"On the innovation front, there is a ton happening, and it is driven by tectonic shifts in demographics," he says. "The industry has to assume that 80% of our customer base will change in 15-to-20 years due to wealth transfer and other factors. When things move, someone will lose money, and someone will gain money."

But though his firm is considered part of that new wave of tech disruptors, Walia dismisses the notion that robo advisors will swallow the market whole.  

"The idea of robots winning over humans is silly," Walia says. "Financial advisors are providing high-tech and high-touch advice. Robo advisors are high-tech without being high-touch. Platforms like ours can make financial advisors’ job easier, although [online advisory platforms] will drive fee compression, and advisors need to be prepared for that.

"Right now a new digital wealth [management] model is evolving, and I see three elements of it: Advisor 2.0 innovations, Product 2.0, from a mutual fund to an ETF to what’s next, and there’s a lot of momentum behind Data 2.0. As you think about innovation, those are the three lenses I think about.

"When you look across value chain of financial services, you are seeing innovation across all aspects. A lot of these things are framed as millennial-targeted solutions, but you’re going to see people across the demographics spectrum consume these products, and advisors will have an important role to play.

"Advisors seem anxious, but more education is needed, and this technology can actually help them. It’s more of an opportunity than a threat for advisors … There are products that are going to span both self-directed and advisor-assisted investment. Everyone says are you active or passive, but many invest in both. There is also this blend between advisor-assisted and self-directed investment. PFM is one piece of the bigger innovation that is happening."


Picking up $40 million in funding from Renren -- its chairman and CEO Joe Chen sits on Motif's board as well -- and its partnership with Pershing will help the firm with its global ambitions, Walia says.

"We weren’t in fundraising mode, but we did want to work with an international partner who understands the international online market," Walia says regarding Renren and Chen. "We are going to be focusing on different geographies around the world this year. We’re looking at Hong Kong, for instance. We started as a retail broker, and we’re currently focused on taking the retail business global."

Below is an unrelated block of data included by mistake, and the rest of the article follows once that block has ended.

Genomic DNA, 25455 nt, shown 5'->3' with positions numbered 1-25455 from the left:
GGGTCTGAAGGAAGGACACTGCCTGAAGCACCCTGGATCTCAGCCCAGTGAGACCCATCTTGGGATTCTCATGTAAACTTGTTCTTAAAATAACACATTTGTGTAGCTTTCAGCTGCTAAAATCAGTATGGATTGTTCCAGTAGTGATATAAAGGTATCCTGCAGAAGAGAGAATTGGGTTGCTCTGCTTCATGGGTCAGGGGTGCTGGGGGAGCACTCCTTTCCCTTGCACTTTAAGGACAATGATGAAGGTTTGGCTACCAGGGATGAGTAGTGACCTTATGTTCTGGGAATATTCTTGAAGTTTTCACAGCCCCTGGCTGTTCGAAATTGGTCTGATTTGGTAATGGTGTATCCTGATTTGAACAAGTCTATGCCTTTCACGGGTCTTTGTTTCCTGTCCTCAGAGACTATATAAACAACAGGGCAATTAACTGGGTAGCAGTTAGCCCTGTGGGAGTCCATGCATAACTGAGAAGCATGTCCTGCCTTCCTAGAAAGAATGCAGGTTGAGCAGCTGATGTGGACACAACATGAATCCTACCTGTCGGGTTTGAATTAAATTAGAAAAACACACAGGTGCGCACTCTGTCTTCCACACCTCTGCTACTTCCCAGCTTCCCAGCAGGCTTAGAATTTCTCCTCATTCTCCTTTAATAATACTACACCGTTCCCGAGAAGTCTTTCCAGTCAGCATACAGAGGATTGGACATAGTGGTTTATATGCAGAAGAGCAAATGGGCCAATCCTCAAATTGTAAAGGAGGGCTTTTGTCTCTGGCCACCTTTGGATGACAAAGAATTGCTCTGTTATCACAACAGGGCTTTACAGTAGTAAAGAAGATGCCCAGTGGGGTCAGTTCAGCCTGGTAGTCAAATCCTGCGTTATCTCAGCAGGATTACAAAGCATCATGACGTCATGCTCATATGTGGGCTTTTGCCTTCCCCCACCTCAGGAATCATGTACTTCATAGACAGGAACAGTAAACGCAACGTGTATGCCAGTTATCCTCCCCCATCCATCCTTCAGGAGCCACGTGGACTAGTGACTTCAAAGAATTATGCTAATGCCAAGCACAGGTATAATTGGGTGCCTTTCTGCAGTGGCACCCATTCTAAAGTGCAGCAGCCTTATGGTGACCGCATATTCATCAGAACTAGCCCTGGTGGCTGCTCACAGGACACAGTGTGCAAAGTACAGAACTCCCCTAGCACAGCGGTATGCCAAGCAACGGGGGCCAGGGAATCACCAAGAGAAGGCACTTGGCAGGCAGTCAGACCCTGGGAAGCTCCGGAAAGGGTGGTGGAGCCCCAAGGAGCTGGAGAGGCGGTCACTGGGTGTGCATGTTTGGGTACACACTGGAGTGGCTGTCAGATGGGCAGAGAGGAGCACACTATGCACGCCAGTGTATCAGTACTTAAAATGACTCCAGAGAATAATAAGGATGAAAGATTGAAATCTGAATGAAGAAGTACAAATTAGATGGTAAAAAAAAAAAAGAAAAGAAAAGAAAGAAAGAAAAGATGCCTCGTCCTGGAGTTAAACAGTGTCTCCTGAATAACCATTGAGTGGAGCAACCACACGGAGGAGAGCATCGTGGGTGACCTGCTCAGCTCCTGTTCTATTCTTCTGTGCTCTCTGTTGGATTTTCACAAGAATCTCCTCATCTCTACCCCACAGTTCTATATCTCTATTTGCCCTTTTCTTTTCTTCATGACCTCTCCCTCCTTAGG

In addition to expanding into overseas markets, Walia explains the firm's strategy is to look at wealth from a generational perspective.

"We believe there is a wealth lifecycle. It starts with a newbie investor learning about investing. During peak professional years, investors are focused on accruing wealth, and many use advisors heavily during this period. Upon retirement, they look to pass along money to the next generation. We have a product for each stage of the cycle.

"Motif Autopilot is for millennials. We think of it as a robo advisor with a twist. Millennials care about what they’re invested in. We’re going to allow them to express their views and invest in a way that is consistent with their values.

"Motif Advisor allows advisors to build asset-allocation models. That platform allows the advisor to focus on the client, and we do everything else, which helps us to differentiate from competitors. Typically you’ll see 80% of a client’s portfolio invested in asset models and the other 20% in tactical-tilt models.

"For example, it would be crazy for you not to tilt your portfolio toward low oil prices in the current environment. That’s our core offering for registered investment advisors.

"For the last stage of the wealth lifecycle, we have Generation Connect. Say I’m a grandparent and I want to hand money to my children, but I want my advisor to be involved. This platform allows an advisor, the grandparent and a child or grandchild to have a conversation about investing and even build their own customized motifs.

"That’s our approach to wealth management, [former portfolio manager of Fidelity Investments’ Magellan Fund] Peter Lynch meets [founder and retired CEO of Vanguard] Jack Bogle -- not just tactical, but also strategic, making it relevant to what’s going on today."